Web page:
Iron Dog teams hit the trail

Rookies, veterans ready for 2,000 mile run


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Eagle River’s Chris Olds heads into the woods after crossing Big Lake at the start of the Tesoro Iron Dog snowmachine race on Sunday, Feb. 17. Trailing Olds is his partner, Mike Morgan.

Matt Tunseth

Every racer in the Iron Dog has a reason for wanting to make the 2,000-mile run across the frozen Alaska wilderness.

For Eagle River’s Vince Salzbrun, reaching the starting line on Big Lake Sunday, Feb. 17 was the culmination of a lifelong dream.

“It’s on my bucket list,” said Salzbrun, who grew up in Bethel and now lives in Eagle River.

The annual snowmachine race from Big Lake to Nome and then onto Fairbanks is called “The Toughest in the World,” and is wildly popular in the Bush.

“I always watched it growing up as a kid,” said Salzbrun, a Staff Sgt. who works as a Black Hawk helicopter crew chief for the Alaska National Guard.

Salzbrun is teaming up with Warrant Officer Mike Williams of Anchorage on the National Guard team’s Ski-Doo MX Z X 600 sleds, which Salzbrun said are world-class machines.

“The sleds are looking fantastic,” he said, moments before hopping aboard his bright yellow snowmachine bound for Nome.

Salzbrun and Williams should have no trouble working together on the trail. The pair was deployed twice together in Kosovo. Salzbrun said getting to ride the Guard’s sleds is a huge honor.

“I’m really excited to represent the National Guard,” he said.

Winning the race, he said, isn’t the primary goal. He just wants to finish in one piece.

“We’ll see how it goes,” he said.

Eagle River’s Chris Olds said his plan is more ambitious.

“Obviously the goal is to win,” said Olds, a two-time champion who is teamed up with Anchorage’s Mike Morgan on a pair of Polaris Switchback PRO-R 600’s.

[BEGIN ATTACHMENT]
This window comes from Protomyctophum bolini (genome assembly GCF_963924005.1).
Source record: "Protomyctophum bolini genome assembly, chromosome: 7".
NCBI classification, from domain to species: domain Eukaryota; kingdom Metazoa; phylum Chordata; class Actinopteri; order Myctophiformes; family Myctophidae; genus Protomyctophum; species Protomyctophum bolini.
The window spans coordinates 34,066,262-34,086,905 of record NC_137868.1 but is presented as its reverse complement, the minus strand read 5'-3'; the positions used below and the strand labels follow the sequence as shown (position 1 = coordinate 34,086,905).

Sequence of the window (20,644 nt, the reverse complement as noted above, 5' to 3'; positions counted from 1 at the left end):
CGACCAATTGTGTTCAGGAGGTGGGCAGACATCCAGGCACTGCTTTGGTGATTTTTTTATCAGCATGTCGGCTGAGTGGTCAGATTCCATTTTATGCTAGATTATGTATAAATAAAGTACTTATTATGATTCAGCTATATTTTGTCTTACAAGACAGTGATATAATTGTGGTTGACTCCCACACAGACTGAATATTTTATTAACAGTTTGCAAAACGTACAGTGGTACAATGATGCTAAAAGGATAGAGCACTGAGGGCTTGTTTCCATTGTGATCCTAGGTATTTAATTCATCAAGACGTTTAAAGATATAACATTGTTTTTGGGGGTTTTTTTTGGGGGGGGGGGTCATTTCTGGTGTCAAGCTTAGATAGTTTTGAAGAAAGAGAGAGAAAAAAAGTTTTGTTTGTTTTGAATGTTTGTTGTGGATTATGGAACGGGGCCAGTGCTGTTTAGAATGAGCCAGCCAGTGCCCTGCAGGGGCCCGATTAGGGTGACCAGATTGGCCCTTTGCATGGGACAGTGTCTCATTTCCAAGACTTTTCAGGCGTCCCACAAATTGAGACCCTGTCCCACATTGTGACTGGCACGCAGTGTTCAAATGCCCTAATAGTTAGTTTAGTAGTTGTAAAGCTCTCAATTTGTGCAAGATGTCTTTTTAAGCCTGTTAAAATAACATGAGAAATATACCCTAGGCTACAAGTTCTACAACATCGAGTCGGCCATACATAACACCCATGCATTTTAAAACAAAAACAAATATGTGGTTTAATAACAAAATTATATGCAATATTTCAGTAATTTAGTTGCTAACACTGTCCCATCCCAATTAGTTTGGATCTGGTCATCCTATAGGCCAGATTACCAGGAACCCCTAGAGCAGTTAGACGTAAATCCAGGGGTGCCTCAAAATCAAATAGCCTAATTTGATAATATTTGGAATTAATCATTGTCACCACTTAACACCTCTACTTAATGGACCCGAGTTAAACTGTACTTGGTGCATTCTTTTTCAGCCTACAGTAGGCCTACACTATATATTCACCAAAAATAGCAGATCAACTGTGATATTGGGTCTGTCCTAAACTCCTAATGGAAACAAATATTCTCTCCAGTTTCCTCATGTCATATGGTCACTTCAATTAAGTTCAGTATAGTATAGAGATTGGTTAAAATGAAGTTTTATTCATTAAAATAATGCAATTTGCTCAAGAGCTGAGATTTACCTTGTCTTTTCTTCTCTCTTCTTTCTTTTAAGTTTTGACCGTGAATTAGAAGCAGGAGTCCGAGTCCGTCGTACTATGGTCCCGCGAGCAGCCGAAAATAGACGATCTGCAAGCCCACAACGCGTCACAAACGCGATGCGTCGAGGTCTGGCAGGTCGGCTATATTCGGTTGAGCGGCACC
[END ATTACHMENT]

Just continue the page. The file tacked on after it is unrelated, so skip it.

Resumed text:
But with a field that’s chock full of former champs, the 41-year-old said it’s anyone’s race.

“There’s a lot of good racers out there,” he said.

Olds said the key to the race will be to stay close to the leaders, keep the sleds in good condition and put the team in position to make a push at the finish.

“We’ll take it easy at first,” he said.

Olds and Salzbrun are among six locals in this year’s race, which will finish Saturday, Feb. 23 in Fairbanks. Also taking off from Big Lake Sunday were Cody Kubitz, Stan Brown, John Dean and Tyson Johnson.

Dean and Brown are running together. The duo also entered last year, but failed to finish the arduous challenge. This year, the Ski-Doo riders said they were planning to use the 2012 experience to their advantage.

“Don’t let the nerves get to you,” said Brown.

Last year, the pair lost six hours on the first day. This time around, Dean said the biggest goal will be to stay in one piece and make it to Fairbanks.

“The biggest thing is you just want to get there,” he said.

For up-to-date Iron Dog standings, visit www.irondograce.org

 

Contact Matt Tunseth at 694-2727 or matt.tunseth@alaskatar.com.

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